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Let's Discuss: Using New/Social Media for Cancer Control

Content on this page is provided for reference purposes only. It is no longer maintained and may now be outdated.

When we issued our Call for Abstracts this summer, we hoped we would identify a few cancer control programs who were using new and social media platforms in innovative ways.  We were overwhelmed by the number and breadth of the abstracts we received and therefore decided to hold a two-part cyber-seminar series.

This month, we featured two diverse applications. Deborah Vollmer Dahlke discussed the iOS application for adolescent and young adult (AYA) cancer survivors (ages 15-39), to assess their health habits using a theory-based interactive tool that includes a BMI calculator . Dr. Versie Johnson-Mallard demonstrated how the virtual environment Second Life (SL) was used as an educational intervention to increase the knowledge of HPV. Thank you to everyone who joined the seminar and especially to our wonderful speakers who shared the exciting resources that their organizations have worked on. 

But we know there are lots of others doing great work in this area too and we would love to hear from you and have you share your experience and knowledge...ask a question of the speakers or your fellow R2R members. Let us know what new and social media tools you are using in your cancer control efforts. What lessons have you learned that others might benefit from?  

Join us in the discussion! 

If you would like to request a PDF copy of the slides from the seminar, please use the contact us link at the bottom of the page or email researchtoreality@mail.nih.gov.

If you missed the live seminar, the archive will be available approximately one week following the live session.  Watch and then come share your thoughts.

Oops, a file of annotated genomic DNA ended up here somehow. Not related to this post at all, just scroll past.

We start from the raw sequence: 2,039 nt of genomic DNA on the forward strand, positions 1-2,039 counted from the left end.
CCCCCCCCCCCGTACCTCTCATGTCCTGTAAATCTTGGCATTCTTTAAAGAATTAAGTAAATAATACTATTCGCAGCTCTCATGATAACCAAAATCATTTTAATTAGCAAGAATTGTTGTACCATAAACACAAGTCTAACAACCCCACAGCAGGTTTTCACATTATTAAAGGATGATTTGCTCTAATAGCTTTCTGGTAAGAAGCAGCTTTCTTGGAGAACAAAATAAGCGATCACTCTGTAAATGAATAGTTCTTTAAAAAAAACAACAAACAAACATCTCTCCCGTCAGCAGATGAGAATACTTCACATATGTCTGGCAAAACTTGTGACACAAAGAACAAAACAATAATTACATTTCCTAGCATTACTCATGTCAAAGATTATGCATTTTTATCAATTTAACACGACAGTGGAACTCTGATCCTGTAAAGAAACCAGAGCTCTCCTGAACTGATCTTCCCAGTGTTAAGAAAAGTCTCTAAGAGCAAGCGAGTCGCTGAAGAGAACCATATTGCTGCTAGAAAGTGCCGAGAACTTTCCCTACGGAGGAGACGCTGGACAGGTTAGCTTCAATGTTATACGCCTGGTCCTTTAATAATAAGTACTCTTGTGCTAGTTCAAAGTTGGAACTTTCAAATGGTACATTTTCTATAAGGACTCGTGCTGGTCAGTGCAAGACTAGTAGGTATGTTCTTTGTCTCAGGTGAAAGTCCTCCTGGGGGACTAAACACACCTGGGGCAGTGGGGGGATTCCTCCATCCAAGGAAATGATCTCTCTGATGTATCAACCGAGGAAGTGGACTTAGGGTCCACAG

Posts/Comments

Tuesday’s thought provoking

Tuesday’s thought provoking cyber-seminar, Using New/Social Media for Cancer Control, focused on web and mobile platforms for education and research. Our discussants responded to a rousing discussion on mobile applications and websites in their fields of work and in part, spoke to the future of apps and websites as tools for cancer control and prevention. Strong linkages can be made to the social media advances being explored and launched by the National Cancer Institute, specifically in relation to www.smokefree.gov. Smokefree.gov is an NCI project that along with offering resources and information, some of which are tailored resources for teens, women, and in Spanish, on the web offers a mobile application on the iOS and android platforms to help users quit smoking. More information on QuitSTART is available here.

Our discussion of social media tools seems particularly poignant today due to the efforts the American Cancer Society has made on Facebook, Twitter, and Pinterest to recognize their Great American Smokeout. An annual event, held on the third Thursday of November, encourages smokers to use the date to make a plan to quite, or plan to quit—if only for the day. Quitting helps smokers take an important step toward healthier selves and as an effort to potentially reduce cancer risks. This year’s Smokeout is utilizing social media in several innovate ways. They have created banners to share on Facebook, Twitter, and Pinterest to celebrate quitters and their supporters. They have also scheduled a TwitterChat using the hashtag #quitforgood to get the discussion started.